“Trespasser”; a tale focusing on a Father and Daughter, Hector and Maria, living alone and scared in their farmhouse, hiding. Published by indie comics aficionados, Alterna Comics, Trespasser is a 4 part mini series including an epilogue to cap the series off. Joe’s read it and here’s what he thought…
Trespasser is a simple yarn, told very well. One that engages past the means of its surface narrative, and speaks to the fear of being alone in all of us.
The basic set up here is that Hector and Maria, father and daughter, are holed up in the house he lived in as a child. Something has happened out there in the world, something cataclysmic or alien, and it appears that food is in short supply – coming with it, a distrust of strangers. Into this, and actual Alien is thrown into the mix, and what unfolds during the 4 issues (plus epilogue) is an examination on the protective qualities of being a father, and some really grim happenings along the way.
In many ways, Trespasser fits nicely alongside “The Walking Dead” & “The Last of Us“ and even “Signs” not in terms of narrative content, merely in tone. There’s a forlorn approach to things here, a desolation, and an unseen terror in the way characters hold themselves. The aftermath of whatever cataclysm or apocalypse is felt here, there’s a pained way in which the Father goes about things, he’s tired, exasperated even, but he won’t give up on his Daughter. The thing that I think is an absolute plus for Trespasser are moments shared between Hector and Maria, as they’ve been given time to connect right in front of us, naturally and in ways that make you absolutely believe in their plight.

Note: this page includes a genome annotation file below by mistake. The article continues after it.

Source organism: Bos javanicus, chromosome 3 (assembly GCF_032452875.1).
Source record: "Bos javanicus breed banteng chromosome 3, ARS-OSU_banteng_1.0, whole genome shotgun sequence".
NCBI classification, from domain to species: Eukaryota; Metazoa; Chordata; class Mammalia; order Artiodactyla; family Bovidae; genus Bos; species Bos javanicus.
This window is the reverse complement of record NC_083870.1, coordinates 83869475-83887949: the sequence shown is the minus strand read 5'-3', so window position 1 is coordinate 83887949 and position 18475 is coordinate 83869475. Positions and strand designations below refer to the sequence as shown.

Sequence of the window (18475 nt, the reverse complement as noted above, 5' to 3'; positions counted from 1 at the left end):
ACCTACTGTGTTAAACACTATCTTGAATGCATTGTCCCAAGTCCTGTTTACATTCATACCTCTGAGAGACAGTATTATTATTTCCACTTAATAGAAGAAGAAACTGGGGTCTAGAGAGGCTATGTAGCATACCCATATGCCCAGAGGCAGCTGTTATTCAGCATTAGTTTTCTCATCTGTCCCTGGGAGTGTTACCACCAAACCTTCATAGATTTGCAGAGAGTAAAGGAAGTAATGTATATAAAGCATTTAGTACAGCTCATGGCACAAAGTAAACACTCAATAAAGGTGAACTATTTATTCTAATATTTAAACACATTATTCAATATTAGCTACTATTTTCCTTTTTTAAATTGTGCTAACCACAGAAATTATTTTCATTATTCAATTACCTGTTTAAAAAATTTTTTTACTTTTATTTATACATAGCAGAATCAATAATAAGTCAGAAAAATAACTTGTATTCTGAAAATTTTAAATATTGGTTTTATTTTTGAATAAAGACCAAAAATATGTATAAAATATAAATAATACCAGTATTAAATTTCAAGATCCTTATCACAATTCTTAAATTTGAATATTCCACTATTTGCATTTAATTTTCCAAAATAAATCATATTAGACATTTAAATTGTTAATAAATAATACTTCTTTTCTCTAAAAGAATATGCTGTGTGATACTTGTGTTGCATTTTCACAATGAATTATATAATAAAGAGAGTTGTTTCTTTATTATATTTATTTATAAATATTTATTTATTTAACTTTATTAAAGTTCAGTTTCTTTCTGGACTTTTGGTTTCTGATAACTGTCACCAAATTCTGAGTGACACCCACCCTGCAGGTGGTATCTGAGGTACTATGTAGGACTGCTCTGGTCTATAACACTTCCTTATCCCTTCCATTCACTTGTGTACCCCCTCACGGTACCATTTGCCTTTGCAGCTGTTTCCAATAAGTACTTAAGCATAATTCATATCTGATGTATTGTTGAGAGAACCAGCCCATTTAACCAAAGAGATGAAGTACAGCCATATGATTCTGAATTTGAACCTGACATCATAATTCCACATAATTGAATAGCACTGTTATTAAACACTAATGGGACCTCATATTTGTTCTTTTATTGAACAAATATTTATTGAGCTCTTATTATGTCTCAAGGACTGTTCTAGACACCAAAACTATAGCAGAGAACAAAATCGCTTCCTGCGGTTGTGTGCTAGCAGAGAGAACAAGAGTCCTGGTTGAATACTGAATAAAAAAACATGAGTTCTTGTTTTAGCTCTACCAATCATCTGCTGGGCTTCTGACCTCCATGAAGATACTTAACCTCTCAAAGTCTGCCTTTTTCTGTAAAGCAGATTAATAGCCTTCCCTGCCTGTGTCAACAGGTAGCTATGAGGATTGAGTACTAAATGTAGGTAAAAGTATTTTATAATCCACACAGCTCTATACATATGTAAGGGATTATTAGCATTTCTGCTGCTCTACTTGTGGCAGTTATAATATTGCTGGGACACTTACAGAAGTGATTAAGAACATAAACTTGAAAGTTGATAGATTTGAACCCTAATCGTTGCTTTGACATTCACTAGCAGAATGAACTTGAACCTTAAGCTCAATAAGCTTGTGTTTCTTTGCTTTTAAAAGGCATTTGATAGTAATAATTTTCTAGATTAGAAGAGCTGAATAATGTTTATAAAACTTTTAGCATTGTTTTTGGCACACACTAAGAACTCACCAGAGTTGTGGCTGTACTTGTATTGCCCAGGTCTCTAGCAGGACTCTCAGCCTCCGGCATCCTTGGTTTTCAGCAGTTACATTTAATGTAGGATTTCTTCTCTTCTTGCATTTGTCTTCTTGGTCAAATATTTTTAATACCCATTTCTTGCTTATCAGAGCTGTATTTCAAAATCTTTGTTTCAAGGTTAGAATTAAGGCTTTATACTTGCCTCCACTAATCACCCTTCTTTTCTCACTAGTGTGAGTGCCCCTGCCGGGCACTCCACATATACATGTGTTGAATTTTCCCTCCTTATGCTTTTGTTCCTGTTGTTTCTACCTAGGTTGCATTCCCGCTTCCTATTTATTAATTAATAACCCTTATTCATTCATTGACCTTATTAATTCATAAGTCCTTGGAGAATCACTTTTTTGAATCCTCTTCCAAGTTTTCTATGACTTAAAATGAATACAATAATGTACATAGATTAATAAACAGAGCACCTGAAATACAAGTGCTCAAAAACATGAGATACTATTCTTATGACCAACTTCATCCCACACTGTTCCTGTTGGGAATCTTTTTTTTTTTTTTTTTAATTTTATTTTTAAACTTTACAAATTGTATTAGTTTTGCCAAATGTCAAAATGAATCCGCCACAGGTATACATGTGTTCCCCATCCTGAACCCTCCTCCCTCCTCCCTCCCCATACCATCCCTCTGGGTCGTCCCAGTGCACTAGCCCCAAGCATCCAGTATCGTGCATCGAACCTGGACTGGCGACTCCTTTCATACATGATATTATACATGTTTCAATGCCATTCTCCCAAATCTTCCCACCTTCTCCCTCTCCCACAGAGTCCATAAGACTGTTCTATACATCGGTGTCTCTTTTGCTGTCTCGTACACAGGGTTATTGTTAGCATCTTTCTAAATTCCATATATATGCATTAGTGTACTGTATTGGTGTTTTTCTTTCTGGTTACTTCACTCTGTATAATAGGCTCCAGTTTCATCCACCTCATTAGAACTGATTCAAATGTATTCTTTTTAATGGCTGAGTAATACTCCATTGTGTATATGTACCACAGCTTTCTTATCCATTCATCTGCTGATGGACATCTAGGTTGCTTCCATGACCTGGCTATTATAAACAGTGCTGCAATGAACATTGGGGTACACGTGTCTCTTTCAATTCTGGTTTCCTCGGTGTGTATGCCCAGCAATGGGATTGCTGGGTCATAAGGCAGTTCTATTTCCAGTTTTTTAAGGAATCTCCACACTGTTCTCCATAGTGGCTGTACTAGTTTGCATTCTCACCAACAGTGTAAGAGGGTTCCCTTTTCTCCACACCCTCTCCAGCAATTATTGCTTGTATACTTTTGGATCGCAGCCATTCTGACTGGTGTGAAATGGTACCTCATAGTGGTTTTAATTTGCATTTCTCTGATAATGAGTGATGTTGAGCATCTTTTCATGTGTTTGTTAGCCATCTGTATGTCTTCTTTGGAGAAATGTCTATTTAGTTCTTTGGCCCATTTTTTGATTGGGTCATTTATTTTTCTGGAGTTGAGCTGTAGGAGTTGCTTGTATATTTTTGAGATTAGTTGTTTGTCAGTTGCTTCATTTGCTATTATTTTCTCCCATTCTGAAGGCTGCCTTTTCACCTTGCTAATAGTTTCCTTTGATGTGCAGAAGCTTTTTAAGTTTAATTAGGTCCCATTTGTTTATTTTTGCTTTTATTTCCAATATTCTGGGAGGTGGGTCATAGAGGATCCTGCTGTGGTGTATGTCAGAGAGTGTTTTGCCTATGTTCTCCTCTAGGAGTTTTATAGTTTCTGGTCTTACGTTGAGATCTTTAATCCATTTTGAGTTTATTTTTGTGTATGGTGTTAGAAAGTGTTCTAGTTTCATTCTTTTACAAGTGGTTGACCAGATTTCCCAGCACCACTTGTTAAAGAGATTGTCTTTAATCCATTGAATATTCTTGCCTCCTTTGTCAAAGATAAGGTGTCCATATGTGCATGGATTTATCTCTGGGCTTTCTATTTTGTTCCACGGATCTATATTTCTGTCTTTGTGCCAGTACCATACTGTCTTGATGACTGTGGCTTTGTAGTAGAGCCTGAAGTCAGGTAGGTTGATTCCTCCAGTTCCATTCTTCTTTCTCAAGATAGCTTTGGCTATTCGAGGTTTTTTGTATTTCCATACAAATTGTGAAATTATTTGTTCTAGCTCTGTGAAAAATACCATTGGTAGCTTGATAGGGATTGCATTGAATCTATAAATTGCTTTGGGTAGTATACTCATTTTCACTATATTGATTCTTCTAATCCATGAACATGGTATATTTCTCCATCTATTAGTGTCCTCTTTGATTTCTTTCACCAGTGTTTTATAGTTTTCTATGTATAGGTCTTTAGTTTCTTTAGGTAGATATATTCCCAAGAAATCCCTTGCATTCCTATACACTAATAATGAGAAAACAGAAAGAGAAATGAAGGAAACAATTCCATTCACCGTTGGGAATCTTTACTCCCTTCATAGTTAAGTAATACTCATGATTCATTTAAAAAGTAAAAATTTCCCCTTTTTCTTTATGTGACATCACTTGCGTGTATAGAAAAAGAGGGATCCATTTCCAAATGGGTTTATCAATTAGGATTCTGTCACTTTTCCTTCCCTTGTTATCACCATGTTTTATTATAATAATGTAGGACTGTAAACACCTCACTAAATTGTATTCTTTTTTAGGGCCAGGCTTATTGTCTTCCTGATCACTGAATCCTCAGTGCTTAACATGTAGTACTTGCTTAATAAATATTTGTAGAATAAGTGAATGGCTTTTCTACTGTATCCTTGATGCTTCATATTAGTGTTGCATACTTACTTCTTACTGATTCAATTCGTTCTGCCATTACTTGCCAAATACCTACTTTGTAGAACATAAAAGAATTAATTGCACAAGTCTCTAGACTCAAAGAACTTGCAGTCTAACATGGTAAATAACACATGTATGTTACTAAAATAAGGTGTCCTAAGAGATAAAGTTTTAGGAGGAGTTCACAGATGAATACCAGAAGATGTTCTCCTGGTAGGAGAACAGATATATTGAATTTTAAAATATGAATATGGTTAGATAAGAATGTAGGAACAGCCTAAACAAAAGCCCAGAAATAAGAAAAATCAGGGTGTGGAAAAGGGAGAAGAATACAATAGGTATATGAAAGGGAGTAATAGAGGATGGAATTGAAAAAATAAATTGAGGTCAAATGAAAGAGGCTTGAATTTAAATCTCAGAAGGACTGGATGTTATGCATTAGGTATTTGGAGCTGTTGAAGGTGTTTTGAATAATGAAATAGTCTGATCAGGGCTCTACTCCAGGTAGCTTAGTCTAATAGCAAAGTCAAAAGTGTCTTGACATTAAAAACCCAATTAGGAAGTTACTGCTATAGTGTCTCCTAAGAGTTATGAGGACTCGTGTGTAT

The art style here is functional and not overly complicated – line work is bold and simple, but it works within the confines of the story and we’re given enough variation in panels and placement to make the tale quite engaging. In fact, it comes across as quite experimental at stages. It’s actually the colour here that helps Trespasser stand out against the crowd and provides it with a striking nature, Kristian Rossi does a great job with lighting and colour in general and this really adds weight to the ‘feel’ of Trespasser. The bleakness.
I do wonder if Rossi based some of the panels featuring Hector on Karl Urban, because there is a striking resemblance going on there. Leading me on to my inevitable “I think this would work well as a film/show etc…” But I think that only speaks to how filmic this comic is, and how easy it is to ‘fill in the gaps’ between panels. There’s a part of me that wants to fight my need to suggest comics be ‘upscaled’ to film as there’s a large movement of people suggesting that comics needn’t be the stepping stone to a film, and can stand on their own merit. I say, there’s good arguments in both camps.
Ultimately I really enjoyed the yarn “Trespasser” told, it felt very much like an extended “Future Shock” from the likes of 2000AD, which in my books, is a hefty accolade to throw at something.
At time of writing all four issues and epilogue are available, and can be found on comixology and other good comics retailers.
Joe Crouch is a crusty mollusc with delusions of grandeur and pretensions of artistic endeavour. His tea is served between two and four. He tweets, infrequently @Grost and Instagrams his food @Sourcrouch.